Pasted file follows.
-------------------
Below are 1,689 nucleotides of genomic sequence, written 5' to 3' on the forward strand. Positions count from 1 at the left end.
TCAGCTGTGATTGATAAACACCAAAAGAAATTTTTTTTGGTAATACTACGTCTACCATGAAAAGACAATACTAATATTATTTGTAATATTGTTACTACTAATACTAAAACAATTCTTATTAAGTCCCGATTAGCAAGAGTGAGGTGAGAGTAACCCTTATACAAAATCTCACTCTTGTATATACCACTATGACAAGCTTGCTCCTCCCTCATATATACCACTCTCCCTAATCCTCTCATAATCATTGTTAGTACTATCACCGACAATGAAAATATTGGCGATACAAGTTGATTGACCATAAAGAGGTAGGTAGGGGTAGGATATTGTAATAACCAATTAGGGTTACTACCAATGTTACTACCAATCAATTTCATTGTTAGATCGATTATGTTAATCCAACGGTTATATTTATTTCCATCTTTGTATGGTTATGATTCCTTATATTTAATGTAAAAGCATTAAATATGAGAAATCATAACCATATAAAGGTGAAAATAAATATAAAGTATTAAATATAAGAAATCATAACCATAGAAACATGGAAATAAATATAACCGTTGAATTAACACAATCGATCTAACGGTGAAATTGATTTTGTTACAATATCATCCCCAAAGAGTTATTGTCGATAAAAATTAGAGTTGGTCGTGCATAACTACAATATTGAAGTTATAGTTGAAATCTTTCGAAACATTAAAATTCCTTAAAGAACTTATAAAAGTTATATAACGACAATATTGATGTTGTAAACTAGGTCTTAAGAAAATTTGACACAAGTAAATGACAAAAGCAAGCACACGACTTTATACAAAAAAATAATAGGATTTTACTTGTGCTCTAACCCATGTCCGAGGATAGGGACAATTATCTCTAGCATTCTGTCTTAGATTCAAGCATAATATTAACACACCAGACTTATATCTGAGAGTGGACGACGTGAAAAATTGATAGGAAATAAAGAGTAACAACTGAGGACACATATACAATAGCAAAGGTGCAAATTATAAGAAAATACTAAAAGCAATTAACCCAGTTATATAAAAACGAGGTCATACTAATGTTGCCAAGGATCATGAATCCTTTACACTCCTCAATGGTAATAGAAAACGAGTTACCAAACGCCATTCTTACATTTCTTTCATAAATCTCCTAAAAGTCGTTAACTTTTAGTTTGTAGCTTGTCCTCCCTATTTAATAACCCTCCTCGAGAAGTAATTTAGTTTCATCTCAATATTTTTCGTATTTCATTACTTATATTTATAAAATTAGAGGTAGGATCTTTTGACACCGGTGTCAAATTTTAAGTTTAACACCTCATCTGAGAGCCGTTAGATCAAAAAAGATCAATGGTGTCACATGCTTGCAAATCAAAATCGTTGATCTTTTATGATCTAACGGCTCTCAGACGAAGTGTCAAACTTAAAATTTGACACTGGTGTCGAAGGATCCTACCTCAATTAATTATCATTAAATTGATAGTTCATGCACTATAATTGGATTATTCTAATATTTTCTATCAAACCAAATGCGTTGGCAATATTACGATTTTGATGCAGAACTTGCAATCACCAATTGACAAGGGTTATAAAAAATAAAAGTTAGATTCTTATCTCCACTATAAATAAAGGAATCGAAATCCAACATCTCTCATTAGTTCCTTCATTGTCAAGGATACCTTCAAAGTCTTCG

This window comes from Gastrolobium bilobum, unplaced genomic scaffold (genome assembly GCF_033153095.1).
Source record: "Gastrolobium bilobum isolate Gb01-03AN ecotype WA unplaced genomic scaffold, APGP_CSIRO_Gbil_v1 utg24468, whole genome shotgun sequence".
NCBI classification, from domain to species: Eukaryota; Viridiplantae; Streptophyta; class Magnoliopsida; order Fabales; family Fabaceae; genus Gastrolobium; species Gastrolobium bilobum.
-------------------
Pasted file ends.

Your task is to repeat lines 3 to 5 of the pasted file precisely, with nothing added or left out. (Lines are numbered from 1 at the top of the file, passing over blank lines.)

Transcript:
This window comes from Gastrolobium bilobum, unplaced genomic scaffold (genome assembly GCF_033153095.1).
Source record: "Gastrolobium bilobum isolate Gb01-03AN ecotype WA unplaced genomic scaffold, APGP_CSIRO_Gbil_v1 utg24468, whole genome shotgun sequence".
NCBI classification, from domain to species: Eukaryota; Viridiplantae; Streptophyta; class Magnoliopsida; order Fabales; family Fabaceae; genus Gastrolobium; species Gastrolobium bilobum.